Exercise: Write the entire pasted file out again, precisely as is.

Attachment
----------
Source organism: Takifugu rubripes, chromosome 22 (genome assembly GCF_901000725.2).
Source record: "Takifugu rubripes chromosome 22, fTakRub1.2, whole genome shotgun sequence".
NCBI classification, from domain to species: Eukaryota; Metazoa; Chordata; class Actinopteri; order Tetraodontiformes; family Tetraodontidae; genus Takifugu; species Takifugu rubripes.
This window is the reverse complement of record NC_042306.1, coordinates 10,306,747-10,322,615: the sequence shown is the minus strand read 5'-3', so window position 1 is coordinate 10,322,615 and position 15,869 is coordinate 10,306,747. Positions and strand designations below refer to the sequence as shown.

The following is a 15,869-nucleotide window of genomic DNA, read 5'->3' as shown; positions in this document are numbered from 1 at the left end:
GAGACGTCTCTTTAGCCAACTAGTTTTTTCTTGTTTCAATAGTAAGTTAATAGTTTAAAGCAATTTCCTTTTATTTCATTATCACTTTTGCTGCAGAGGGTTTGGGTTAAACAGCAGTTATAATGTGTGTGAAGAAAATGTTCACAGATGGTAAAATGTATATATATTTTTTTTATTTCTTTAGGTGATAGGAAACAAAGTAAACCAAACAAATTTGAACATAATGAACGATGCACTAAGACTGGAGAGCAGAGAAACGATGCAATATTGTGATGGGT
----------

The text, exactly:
Source organism: Takifugu rubripes, chromosome 22 (genome assembly GCF_901000725.2).
Source record: "Takifugu rubripes chromosome 22, fTakRub1.2, whole genome shotgun sequence".
NCBI classification, from domain to species: Eukaryota; Metazoa; Chordata; class Actinopteri; order Tetraodontiformes; family Tetraodontidae; genus Takifugu; species Takifugu rubripes.
This window is the reverse complement of record NC_042306.1, coordinates 10,306,747-10,322,615: the sequence shown is the minus strand read 5'-3', so window position 1 is coordinate 10,322,615 and position 15,869 is coordinate 10,306,747. Positions and strand designations below refer to the sequence as shown.

The following is a 15,869-nucleotide window of genomic DNA, read 5'->3' as shown; positions in this document are numbered from 1 at the left end:
GAGACGTCTCTTTAGCCAACTAGTTTTTTCTTGTTTCAATAGTAAGTTAATAGTTTAAAGCAATTTCCTTTTATTTCATTATCACTTTTGCTGCAGAGGGTTTGGGTTAAACAGCAGTTATAATGTGTGTGAAGAAAATGTTCACAGATGGTAAAATGTATATATATTTTTTTTATTTCTTTAGGTGATAGGAAACAAAGTAAACCAAACAAATTTGAACATAATGAACGATGCACTAAGACTGGAGAGCAGAGAAACGATGCAATATTGTGATGGGT